South Africa

#ANCdecides2017 Analysis: Women’s League does no favour to serious problems in ANC gender agenda

By Rebecca Davis 20 December 2017

The ANC Women’s League says that the fact that the ANC’s new Top Six are all male bar one is the result of patriarchy in action. They may well be right, even taking into account some justified misgivings about their chosen presidential candidate, Nkosazana Dlamini Zuma. But as Tuesday’s ANC Women’s League press conference demonstrated, the vials of hypocrisy and inconsistency that the league stirs into its so-called feminist positions mean that the body seems set to remain one of patriarchy’s most constant friends. By REBECCA DAVIS.

Any ANC Women’s League press briefing is doomed from the start by the starring presence of its president Bathabile Dlamini. At this stage Dlamini is an irredeemably compromised political figure, lurching from one disaster to the next as Social Development Minister and in the process quite literally putting the lives of South Africa’s most marginalised citizens at risk.

It is impossible to separate Dlamini as ANC Women’s League President from Dlamini as Social Development Minister. Indeed, there’s no valid justification in trying: it is women who are disproportionately dependent on Dlamini’s department for social assistance, and disproportionately harmed by her incompetence. Dlamini’s Women’s League spiel about the need to empower women rings exceptionally hollow when juxtaposed with the evidence of her track record within Social Development.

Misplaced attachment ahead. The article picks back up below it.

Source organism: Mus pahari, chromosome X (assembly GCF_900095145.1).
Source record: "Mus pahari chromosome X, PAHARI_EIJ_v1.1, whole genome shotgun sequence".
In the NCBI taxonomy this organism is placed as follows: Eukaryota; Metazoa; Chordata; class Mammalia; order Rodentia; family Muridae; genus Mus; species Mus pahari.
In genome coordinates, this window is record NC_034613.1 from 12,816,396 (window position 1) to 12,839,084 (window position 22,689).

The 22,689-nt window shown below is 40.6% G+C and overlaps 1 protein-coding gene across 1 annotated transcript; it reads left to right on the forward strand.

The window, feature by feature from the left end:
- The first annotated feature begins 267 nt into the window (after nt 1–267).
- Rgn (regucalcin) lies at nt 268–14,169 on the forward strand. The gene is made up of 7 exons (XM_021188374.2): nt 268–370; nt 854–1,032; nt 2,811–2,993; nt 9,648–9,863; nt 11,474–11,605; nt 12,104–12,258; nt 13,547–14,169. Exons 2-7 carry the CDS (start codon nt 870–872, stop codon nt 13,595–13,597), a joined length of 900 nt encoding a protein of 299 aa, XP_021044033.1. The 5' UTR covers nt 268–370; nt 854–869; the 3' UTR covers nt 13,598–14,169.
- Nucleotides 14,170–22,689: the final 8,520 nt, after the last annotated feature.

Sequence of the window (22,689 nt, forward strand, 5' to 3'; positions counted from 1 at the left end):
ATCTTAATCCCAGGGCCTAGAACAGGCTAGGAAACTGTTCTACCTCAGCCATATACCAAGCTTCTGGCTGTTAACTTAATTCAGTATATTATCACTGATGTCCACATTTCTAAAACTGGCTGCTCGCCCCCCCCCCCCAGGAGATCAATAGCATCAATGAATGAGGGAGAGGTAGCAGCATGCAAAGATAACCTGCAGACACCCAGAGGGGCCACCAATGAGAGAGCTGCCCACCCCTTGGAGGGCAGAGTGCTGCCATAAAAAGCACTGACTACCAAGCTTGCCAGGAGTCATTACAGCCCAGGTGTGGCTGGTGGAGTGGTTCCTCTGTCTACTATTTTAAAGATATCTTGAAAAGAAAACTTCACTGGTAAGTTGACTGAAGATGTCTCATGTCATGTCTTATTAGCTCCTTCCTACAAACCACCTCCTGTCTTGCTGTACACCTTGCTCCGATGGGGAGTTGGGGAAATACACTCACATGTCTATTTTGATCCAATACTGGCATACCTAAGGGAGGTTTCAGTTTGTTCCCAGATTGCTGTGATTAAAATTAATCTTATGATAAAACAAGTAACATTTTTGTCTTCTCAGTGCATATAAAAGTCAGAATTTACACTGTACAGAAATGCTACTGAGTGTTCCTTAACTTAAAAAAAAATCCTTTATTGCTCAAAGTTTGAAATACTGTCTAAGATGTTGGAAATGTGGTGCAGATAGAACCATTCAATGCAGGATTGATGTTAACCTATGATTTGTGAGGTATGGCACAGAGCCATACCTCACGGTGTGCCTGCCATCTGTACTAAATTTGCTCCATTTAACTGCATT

Such is Dlamini’s reputational bankruptcy that she is fated to take the ANC Women’s League down with her for as long as she remains its president. And Dlamini is going nowhere, as was made clear on Tuesday.

The disastrous effects of the league’s poor leadership have been starkly exposed by the ANC election results. Because, make no mistake, patriarchy is alive and well within the ANC. Dlamini is probably not wrong to point out that two men rose to the top on Dlamini Zuma’s coattails, only to toss her aside when it suited them. Dlamini is also probably not wrong to suggest that the only reason Jessie Duarte won the sole woman’s position in the Top Six was because the only fellow contender was another (less well-known) woman.

It must be particularly galling for the league to see David Mabuza and Ace Magashule succeed where Dlamini Zuma failed. Mabuza did not run any public campaign at all, using calls for “unity” as a cloak for his own ambitions. Magashule’s win remains mystifying and possibly unlawful. Dlamini Zuma, whatever her other flaws as a candidate, worked hard on her campaign. She grafted, travelling the country and engaging with branches. Her male colleagues – who are unarguably more compromised than Dlamini Zuma – have won. Dlamini Zuma has lost.